So although the streets were littered with hitchers, it was another lonely walk for me while the Chinese tourists roamed free… and the road to Litang had me off the highway heading down the dirtiest road yet.
There was a lot going through my mind as local construction trucks sprayed mud all over me and Teddy. Litang was still apparently out of bounds for us touristy types. Rumour has it that two monks had burned themselves and over 600 people had been arrested there just a few days earlier. I walked onwards half fearing that I’d spend a whole day hitching and walking just to be sent all the way back again. I don’t like doubling back.
Whilst far away in worry land, a car pulled up and offered me a ride. My first Tibetan hitch. They only drove me 30 odd kilometers, but it was far enough to be committed to my path! I walked across the next village and carried on to nowhere in particular, joining some Tibetan ladies in a bit of chit chat on the run- I didn’t understand it at all, but it had to be good, I had them in stitches! And then started the accent. Things were getting steep!
They had mumbled something about not going to Litang so I figured I was only going a couple of villages down and kept my pack on my lap, not wanting to get too comfortable. It was only 4 hours later, when we were far from anything that even resembled a road that I started to ease in. The driver had a GPS (and a beer) and we were racing up mountains and around rivers and it was a mad quest to prove the capabilities of the car.
It was a wild ride over and around and through rocks and mountains and rivers and herds of yak and sheep and villagers and I felt a little guilty that I had nothing to offer in return; but once I showed them my altimeter I was in. I had them driving towards the biggest mountains they could find just so to reach the 5000m mark. We were just short (5m). But the scenery from way up there was phenomenal!
At some point I glanced at the full back of the truck and wondered if they were all out on a boys camping trip. To be honest I had no idea where I was and seeing as China has blocked the GPS function on my camera, even my compass doesn’t quite work properly – they could have been taking me anywhere!
Darkness was rapidly descending and by 9pm (sunset, that’s the beauty of having a massive country with only 1 time zone) we were still in the middle of somewhere. And then we climbed a mountain and on the other side was a road. A tarred road.
I flipped through my phrase book and found “Women xianzai dao nail le?” (where are we now?) ... “Shan-go-li-la” (Shangri-la) and then I flipped out a bit because I realized that we’d just been on an 11 hour joy ride. Which was nice, but…
By 11pm we were finally in some sort of actual civilization and I may have been wrong, but it wasn’t Shan-go-li-la so I looked perplexedly at my new found friends and they seemed to know what I was thinking “Shang-ho-liii-la something something something bu (not) Yunnan” they said and I accepted and thanked them kindly and pondered off to find a more affordable hotel. It’s amazing how you can negotiate down from Y580 to Y90 for a room…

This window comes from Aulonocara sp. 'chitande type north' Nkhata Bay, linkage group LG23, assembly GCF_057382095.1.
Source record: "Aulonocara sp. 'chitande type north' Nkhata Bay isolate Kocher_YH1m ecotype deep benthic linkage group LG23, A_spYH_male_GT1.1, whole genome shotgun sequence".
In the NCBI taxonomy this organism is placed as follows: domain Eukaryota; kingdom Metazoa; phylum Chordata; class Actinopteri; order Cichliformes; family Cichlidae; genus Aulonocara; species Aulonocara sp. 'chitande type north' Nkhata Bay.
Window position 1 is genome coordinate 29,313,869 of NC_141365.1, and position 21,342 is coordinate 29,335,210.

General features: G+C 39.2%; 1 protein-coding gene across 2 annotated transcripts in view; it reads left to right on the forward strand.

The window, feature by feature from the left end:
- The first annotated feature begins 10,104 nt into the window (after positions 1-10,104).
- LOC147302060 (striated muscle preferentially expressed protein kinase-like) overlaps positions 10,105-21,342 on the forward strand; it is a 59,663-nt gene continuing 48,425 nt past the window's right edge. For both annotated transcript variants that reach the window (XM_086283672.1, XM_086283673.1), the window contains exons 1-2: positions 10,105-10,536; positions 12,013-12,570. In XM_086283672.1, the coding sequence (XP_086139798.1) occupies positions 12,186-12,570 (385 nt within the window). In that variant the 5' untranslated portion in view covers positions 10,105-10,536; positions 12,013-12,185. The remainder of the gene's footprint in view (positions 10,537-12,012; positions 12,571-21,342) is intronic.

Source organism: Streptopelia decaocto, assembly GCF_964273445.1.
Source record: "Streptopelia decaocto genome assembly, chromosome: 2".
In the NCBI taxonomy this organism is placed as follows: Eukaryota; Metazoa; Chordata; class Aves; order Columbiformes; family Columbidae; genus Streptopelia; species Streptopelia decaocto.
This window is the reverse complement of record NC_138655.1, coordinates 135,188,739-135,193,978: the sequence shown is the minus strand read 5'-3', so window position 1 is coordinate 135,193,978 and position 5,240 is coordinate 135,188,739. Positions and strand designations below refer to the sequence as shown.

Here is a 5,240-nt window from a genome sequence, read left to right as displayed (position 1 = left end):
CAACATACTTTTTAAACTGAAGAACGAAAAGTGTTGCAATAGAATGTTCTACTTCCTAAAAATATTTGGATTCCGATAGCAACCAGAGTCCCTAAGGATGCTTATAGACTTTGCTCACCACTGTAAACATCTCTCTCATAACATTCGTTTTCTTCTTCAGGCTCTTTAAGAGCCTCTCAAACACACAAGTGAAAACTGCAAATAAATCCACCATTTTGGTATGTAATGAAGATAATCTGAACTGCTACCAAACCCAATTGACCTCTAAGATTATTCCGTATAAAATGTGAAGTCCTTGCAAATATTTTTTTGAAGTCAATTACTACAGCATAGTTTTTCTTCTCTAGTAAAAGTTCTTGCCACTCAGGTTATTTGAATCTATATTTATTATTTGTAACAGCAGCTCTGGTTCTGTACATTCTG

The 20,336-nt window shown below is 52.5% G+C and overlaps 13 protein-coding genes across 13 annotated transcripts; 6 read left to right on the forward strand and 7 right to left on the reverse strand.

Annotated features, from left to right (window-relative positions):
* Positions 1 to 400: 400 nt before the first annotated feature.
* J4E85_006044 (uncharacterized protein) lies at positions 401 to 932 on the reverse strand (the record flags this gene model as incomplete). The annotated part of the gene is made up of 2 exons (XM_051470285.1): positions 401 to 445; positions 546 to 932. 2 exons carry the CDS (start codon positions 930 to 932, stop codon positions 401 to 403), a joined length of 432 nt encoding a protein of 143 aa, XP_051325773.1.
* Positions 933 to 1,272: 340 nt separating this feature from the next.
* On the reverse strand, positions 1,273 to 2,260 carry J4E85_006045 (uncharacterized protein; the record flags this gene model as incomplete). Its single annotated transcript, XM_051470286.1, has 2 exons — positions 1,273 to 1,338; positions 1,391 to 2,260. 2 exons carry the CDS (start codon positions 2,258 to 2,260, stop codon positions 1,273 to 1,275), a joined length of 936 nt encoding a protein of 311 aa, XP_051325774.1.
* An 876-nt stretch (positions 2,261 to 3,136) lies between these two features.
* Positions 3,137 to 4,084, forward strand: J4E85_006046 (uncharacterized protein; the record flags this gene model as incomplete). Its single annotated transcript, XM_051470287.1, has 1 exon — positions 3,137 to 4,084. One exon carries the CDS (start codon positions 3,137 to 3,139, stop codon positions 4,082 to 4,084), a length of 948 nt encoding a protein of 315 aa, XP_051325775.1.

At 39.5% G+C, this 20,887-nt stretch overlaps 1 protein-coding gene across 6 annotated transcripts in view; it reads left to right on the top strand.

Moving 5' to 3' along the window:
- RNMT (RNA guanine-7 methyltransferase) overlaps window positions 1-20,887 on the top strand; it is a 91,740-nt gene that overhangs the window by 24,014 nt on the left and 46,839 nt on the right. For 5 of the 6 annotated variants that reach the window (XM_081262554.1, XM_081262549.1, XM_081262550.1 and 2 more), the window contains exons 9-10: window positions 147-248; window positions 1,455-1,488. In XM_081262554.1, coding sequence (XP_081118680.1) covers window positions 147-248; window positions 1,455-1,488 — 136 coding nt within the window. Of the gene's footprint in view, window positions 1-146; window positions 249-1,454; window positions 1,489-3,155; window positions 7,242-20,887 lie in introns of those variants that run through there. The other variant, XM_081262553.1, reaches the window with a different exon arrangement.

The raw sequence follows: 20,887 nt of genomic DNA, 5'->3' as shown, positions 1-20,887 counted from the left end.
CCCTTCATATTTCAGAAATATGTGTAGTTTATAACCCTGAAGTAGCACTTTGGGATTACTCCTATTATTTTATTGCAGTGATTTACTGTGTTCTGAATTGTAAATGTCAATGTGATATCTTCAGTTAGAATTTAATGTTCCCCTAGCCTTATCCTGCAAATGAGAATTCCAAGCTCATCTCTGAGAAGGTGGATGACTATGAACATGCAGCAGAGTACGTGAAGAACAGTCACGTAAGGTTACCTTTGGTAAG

With all the Tibetan about I had to wonder if I’d illegally crossed into Tibet and had to wonder what the implications are for doing such. Even if I was now in Sichuan, I’d crossed illegally too… hmmm… It was going to be an interesting day!
The village was all run on generators, but somehow I found stray wifi and I tried google translate, but no – even google doesn’t do Tibetan! I tried to search for other Shangri-la’s - but with all the internet blocks in China it was a failed mission! So I did what any of you might do, I picked up my pack and started walking asking any and every person for “Litang?” I walked and walked and found a road and walked some more and a couple of hours later a car finally passed and I got a ride to Doa Cheng. Doa Cheng is on the map.
I was feeling quite sorry for myself as I walked up yet another hill with an umbrella and a poncho and a wet sign, but then I looked up and saw the snow capped hills surrounding me and I felt a lot happier about life.
15 minutes later Jeshu pulled up and I was off again. His snazzy car thermometer measured 1degree. He was great. We chatted about everything from the weather to work to “do you think that China’s present rural reform is making progress?” gotta love the ‘friends’ section of my phrasebook. And when we ran out of conversation he played some bad club anthem CD and he flashed the lights and we danced as we sped past hundreds of cyclists on a terribly muddy road. 200 km took a whole day.
A beautiful Tibetan lady pointed me to the hostel and it greeted me with a dead horse and a viscious dog. I’d been bitten twice that week already, I’m starting to develop a slight phobia of rabid looking dogs. I almost ran away from the hostel owner who was trying to get me in and I’m quite glad I did because just down the road, under a beautiful rainbow I found a haven of niceness…Tagong won my heart and, because I’ve promised mum I’ll be in Chengdu by Friday the 15th, four days of my life!
Also if you're wondering why this blog post is black on white... i don't know... computers hate me. Deal with it.